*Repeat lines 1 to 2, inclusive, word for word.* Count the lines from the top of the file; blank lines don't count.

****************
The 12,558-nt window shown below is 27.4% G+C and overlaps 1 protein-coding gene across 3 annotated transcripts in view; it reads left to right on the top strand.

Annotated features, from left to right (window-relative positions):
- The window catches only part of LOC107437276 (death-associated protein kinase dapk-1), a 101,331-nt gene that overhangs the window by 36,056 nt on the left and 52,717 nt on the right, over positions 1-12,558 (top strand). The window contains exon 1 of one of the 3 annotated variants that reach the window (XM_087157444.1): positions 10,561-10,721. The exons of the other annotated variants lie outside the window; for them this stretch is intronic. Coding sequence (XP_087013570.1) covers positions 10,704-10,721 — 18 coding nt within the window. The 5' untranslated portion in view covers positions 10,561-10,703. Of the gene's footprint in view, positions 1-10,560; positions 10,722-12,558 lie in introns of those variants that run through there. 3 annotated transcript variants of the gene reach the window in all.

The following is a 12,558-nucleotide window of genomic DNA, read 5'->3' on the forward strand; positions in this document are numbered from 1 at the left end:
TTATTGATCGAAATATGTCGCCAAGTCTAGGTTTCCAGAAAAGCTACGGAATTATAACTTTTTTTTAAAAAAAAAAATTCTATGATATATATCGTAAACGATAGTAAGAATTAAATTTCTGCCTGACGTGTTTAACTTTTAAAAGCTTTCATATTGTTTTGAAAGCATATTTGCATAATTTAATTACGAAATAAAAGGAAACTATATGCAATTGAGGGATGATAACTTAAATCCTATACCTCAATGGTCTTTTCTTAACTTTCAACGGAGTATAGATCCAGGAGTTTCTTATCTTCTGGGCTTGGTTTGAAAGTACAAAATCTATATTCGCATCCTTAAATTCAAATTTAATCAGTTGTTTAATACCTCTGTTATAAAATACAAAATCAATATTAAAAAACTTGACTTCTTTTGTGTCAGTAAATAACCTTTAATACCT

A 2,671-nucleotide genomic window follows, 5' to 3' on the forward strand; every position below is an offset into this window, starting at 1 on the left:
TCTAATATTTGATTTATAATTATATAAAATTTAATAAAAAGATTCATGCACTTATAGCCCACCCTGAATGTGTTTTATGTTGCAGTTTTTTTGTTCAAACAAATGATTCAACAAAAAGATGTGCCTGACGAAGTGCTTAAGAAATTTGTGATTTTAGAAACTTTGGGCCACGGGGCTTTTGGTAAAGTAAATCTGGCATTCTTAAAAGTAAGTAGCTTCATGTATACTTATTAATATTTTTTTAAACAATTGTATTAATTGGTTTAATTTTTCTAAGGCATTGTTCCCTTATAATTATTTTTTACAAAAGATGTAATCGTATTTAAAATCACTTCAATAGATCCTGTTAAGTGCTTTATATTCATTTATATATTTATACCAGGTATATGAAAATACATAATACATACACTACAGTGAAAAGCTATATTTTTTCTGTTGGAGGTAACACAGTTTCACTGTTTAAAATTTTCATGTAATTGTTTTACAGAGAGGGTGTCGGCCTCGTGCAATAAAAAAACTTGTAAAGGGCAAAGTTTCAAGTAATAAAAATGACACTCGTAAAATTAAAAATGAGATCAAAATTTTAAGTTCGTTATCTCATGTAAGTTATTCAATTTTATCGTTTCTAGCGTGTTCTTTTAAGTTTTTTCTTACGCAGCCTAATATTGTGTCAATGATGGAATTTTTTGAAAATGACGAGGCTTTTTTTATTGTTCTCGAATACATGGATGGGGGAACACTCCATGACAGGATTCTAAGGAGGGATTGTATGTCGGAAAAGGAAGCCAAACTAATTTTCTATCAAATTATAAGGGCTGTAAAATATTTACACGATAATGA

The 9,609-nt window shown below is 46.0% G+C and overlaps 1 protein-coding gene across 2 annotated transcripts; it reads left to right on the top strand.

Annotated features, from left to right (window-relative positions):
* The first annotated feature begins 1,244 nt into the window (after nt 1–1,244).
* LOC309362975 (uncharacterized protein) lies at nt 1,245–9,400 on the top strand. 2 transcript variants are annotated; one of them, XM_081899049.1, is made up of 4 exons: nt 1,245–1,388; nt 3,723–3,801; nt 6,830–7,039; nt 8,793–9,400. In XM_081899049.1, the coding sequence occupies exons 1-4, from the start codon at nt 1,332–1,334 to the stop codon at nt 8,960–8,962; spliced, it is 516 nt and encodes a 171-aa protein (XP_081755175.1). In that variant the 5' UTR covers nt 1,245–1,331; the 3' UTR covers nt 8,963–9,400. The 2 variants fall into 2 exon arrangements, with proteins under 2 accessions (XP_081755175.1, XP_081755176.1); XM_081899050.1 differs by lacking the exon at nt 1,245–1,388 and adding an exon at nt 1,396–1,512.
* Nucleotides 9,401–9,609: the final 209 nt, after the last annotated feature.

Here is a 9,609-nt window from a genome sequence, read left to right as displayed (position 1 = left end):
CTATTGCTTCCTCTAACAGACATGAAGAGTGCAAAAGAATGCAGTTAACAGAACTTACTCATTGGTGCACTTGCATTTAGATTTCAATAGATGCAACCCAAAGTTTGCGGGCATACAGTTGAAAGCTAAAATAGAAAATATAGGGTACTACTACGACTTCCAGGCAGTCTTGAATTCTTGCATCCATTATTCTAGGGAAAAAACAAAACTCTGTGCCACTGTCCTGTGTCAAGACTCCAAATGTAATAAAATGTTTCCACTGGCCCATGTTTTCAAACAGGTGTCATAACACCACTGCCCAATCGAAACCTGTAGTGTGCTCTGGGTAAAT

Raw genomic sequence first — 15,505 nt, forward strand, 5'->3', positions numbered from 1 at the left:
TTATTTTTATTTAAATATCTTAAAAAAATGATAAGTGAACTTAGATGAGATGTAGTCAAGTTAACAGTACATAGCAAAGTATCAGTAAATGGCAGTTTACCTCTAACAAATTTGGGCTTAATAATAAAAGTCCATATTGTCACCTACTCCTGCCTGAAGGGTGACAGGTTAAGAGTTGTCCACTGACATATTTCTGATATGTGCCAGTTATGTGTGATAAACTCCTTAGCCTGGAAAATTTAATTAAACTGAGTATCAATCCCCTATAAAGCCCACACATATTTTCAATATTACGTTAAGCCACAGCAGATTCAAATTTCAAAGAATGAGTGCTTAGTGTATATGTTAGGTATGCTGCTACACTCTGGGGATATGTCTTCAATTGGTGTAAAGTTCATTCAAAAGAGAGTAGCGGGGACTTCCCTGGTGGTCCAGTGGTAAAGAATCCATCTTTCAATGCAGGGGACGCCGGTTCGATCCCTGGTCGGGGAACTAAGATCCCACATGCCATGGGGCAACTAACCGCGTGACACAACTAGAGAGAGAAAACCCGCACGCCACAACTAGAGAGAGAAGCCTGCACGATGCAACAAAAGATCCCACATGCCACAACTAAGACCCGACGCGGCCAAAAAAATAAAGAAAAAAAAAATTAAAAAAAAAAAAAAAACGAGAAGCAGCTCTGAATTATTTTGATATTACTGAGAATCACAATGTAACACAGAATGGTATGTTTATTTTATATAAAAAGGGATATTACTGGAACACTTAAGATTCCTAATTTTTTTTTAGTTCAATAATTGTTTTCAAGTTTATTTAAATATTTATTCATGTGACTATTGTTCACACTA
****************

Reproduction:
The 12,558-nt window shown below is 27.4% G+C and overlaps 1 protein-coding gene across 3 annotated transcripts in view; it reads left to right on the top strand.

Annotated features, from left to right (window-relative positions):